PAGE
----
Review: The Midnight Funk Association might have an influx of new members signing up after this EP hits home. Bringing his trademark bouncy basslines to a plethora of fresh, dancefloor-driven beats, the EP kicks off with its title track. Not wasting any time, Detail Records boss Lynx ramps up his sample-digging powers from the start. Following up with "Micro", firmer techy territory is explored, with industrial sounds and an irresistible dancehall beat that pounds like a jack-hammer until a dubby breakdown messes with your head. "Bobby Says" is a vintage horror movie soundtrack updated with jazzy breaks and Bobby Esmond's haunting rhymes tannoyed in from somewhere above the dry ice. Finally, "I Want You To Remember" is a straight-up frightfest, destined to spook late night ravers and scare the crap out of the headphone crew on the nightbus home. Lynx as you know him best, an original soundscaper.
The Beast (feat Kemo & Hellrazor) - (6:23) 175 BPM
Moiog - (5:44) 170 BPM
Favella Phantom (feat Ben Vincent) - (5:34) 170 BPM
Love Has Got Away Again - (4:57) 58 BPM
Review: The devil is in the Detail: Lynx's current assault on the game is a fine reminder of how ageless D&B is when it's done on its own terms and not by trend of numbers. Who knows how old some of these cuts he's been shotting lately are? Who cares? What's most important is that they bang: The angular alien chatting tech funk of "Moiog", the sharp steps and flexes of "The Beast", the hand drum springiness and demonic laughter of "Favella Phantom", the cinematic future jazz freakery of "Love Has Got Away" Beats on this level don't come with a sell-by date.
Review: Oh boy... Lynx is unstoppable right now. Firing shots from his freshly-energised Detail pistols on a monthly basis, the output has been nothing short of incendiary. Following "Vault 3" come two brand new originals: the pneumatic dancehall drill of "Bean Stash" will cause riots while "15th Time Lucky" steps and licks with a drum pattern and taut sense of sprung funk that discerning junglists (and dodos) will instantly recognise. Feeling lucky?
Review: Rawness! In case you haven't noticed, Lynx's output over the last few years on Detail has been nothing short of heaven. Real jungle with no pretention and vast layers of innovation, every track has been fun, nuclear for the floor yet completely different. This release is yet another example as "Steel Works" smelts our bones down to dust with industrial strength energy and textures while "Fathom No 8" starts off slinky and naked and gradually dresses before our very ears with added elastic bass tones and cosmic elements. Singular (as always).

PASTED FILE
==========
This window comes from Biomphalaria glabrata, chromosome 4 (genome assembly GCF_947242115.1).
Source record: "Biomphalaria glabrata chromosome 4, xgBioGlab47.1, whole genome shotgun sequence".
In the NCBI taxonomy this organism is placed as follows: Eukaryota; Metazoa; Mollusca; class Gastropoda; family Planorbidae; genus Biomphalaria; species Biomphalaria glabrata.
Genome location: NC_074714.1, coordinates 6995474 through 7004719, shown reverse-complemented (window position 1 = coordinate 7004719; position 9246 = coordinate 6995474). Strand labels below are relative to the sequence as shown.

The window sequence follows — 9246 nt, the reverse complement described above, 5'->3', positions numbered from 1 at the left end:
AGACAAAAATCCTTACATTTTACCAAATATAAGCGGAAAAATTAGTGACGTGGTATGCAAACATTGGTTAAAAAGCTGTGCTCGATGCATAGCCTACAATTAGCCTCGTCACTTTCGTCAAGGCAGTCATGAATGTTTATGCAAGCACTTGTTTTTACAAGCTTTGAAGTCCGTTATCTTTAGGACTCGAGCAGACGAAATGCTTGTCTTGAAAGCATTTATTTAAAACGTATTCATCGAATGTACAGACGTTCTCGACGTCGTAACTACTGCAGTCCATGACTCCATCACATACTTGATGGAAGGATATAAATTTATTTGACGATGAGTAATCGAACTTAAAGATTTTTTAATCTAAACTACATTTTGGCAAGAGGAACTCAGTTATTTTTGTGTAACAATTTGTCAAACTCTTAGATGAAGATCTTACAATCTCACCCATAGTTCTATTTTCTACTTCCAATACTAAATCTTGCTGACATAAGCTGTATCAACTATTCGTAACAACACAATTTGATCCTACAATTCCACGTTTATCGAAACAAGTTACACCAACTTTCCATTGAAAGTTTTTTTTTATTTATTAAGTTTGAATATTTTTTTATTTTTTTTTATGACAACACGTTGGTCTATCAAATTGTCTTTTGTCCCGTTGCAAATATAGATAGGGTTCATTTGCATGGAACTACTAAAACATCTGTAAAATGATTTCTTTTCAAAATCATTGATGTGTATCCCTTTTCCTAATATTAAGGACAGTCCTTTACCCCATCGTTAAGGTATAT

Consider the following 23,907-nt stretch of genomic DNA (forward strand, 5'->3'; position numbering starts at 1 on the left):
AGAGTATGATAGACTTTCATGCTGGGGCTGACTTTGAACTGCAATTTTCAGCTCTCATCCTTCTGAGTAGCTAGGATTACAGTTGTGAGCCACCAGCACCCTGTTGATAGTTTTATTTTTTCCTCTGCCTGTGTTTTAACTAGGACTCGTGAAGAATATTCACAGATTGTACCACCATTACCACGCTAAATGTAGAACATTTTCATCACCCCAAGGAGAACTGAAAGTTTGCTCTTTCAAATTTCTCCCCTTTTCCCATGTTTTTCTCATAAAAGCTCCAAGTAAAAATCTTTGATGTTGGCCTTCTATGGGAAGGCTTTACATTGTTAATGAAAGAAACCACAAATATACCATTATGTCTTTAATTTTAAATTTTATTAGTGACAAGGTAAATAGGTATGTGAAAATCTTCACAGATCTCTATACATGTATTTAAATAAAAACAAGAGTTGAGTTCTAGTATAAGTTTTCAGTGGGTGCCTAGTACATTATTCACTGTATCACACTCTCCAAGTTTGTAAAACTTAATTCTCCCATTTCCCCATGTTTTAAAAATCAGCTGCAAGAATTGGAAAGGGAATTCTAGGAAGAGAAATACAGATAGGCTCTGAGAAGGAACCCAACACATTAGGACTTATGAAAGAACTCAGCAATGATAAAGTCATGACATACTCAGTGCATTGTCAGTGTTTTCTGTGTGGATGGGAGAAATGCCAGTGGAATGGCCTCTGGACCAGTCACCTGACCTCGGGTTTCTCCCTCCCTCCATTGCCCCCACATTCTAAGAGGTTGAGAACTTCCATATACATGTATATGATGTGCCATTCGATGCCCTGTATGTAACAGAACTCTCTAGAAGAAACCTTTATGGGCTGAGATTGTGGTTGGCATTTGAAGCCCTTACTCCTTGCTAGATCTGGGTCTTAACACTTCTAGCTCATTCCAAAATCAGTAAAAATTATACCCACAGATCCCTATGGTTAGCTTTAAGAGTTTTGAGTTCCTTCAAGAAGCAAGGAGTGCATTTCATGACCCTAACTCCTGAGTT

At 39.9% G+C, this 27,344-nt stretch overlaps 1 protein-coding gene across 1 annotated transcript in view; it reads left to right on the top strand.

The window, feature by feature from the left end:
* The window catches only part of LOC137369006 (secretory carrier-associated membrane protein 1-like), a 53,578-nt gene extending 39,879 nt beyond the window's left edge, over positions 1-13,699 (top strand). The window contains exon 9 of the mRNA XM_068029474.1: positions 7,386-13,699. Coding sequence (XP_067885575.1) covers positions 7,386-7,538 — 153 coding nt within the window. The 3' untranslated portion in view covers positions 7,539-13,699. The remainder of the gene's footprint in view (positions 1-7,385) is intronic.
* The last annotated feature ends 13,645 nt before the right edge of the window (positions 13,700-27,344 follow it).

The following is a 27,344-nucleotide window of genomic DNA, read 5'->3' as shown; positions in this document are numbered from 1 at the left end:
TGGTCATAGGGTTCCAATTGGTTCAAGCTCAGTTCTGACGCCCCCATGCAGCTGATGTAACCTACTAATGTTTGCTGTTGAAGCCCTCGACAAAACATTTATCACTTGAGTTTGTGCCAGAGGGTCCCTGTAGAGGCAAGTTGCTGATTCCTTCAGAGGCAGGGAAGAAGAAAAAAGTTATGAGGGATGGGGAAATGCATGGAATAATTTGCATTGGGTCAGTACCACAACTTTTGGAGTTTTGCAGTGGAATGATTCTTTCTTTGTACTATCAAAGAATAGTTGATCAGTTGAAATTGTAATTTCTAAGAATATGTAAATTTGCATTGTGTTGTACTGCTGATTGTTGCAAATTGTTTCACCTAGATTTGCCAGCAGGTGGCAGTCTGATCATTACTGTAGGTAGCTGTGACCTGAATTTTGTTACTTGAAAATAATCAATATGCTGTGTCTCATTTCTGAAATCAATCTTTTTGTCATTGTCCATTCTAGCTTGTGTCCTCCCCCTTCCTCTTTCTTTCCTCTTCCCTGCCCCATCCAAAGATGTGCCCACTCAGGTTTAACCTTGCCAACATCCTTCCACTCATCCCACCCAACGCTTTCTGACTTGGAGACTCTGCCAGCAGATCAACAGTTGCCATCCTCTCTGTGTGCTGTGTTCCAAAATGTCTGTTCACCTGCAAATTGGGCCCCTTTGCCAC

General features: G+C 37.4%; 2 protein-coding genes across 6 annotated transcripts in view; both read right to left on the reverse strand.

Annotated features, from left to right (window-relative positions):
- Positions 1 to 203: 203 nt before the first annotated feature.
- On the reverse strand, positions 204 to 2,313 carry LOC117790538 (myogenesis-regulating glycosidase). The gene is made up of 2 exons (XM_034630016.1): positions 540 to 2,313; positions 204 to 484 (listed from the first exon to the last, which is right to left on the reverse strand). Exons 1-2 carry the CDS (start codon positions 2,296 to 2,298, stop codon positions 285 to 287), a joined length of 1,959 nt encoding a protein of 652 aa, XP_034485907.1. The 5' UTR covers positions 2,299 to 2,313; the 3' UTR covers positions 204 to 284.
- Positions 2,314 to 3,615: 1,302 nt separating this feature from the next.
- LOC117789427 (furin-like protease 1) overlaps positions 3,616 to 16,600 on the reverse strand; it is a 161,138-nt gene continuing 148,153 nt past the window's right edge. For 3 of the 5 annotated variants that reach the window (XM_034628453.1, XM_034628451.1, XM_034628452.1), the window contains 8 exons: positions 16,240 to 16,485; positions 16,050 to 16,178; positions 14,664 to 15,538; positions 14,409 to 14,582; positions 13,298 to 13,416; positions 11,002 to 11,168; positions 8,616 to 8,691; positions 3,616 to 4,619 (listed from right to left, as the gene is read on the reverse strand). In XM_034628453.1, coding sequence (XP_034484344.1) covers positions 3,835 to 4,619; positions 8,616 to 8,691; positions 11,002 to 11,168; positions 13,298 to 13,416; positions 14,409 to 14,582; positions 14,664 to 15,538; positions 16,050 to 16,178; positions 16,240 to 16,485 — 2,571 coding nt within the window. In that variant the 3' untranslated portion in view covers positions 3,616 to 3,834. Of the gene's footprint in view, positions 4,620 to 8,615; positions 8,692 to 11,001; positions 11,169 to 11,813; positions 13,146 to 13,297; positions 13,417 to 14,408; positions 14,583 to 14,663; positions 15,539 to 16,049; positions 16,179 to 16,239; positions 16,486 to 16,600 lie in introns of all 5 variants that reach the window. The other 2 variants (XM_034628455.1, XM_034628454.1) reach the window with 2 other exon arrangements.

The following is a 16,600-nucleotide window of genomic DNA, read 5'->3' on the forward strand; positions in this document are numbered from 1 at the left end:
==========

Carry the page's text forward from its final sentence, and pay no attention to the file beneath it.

Review: After last year's album adventure on Hospital Lynx returns with his old imprint, beat-melting creativity and uncompromised attitude. "WHAT!" sums up our frustrating times with a riotous steppy drum arrangement and venom hanging off every spat-out sample. "Coffee Blanche" steps back from the scrap and looks up to the stars with a futurist riff that you'll be humming into the next century.
Review: As if a 15 track of unreleased gems wasn't quite enough from the legendary Mr Disco Dodo, here comes another five-piece set that spans serious eras and dimensions. Highlights include the fuzzy calypso jauntiness of "Some Day", the lean rolls and tubular groove of "New Shoes" and the slower-motion big-drum funk festival "Jungle Pop". Each cut likely to be at least five years old, they remind us just how long, how creatively and how uniquely Lynx has been chiselling his skills. The devil truly is in the Detail. Essential.
Review: Lynx is hammering them out right now. His once-dormant label Detail now charging back on turbo cylinders, he's returning to a wide range of archive material and finally giving it the life it deserves. Each cut unique and repping a different side to the longstanding artist, it's Lynx at his most unpredictable and exciting: "Street Lights" rolls with a TC-style vocal charm and stretchy, elastic bass groove while "Jungle Side" is a far-out trip down future's memory lane with its stuttering FX and staggered breaks. True originality.
Shadows (feat Master X - instrumental) - (4:44) 172 BPM
Review: Very few artists do vocal drum & bass like Lynx; hooky, soulful but futuristic and uncompromised, they rub up just as sensually against the dark techy monsters as they do with the deeper tracks. Case in point: "Shadows" with long-time sparring partner Master X. Picking up where "Street Lights" left us, the message is one of total pneumatic murkery. "Loopy Sue" ain't no fading wallflower either; alluring, wily and characterised by a rising steel drum harmonic riff, it's coded deep with Lynx's trademark unpredictability. Once again, the secret's in the Detail.
Review: In recent years we've seen UK drum and bass producer Lynx surface on labels like Samurai Red Seal, Warm Communications and RAM Records, and now he returns to Hospital following his label debut Where Are You? It provides Steve Nobes with his third studio album and he brings with it collaborations with Master X, Malibu, Zero One and Marcus Intalex. The latter helps provide an album highlight in "Ghost Rider" with cut up scat vocals sounding like they've been sampled from a Fat Boy Slim production, while the undulating throb and forward pulse of "Clap Trap" builds and drops for a full peak time experience. There's some gnarly rap, ragga and dubstep influences in "Drop That" while for something a little more liquid (and euphoric) check out "Chord Time" - a track which really captures the drum and bass vibe of Hospital.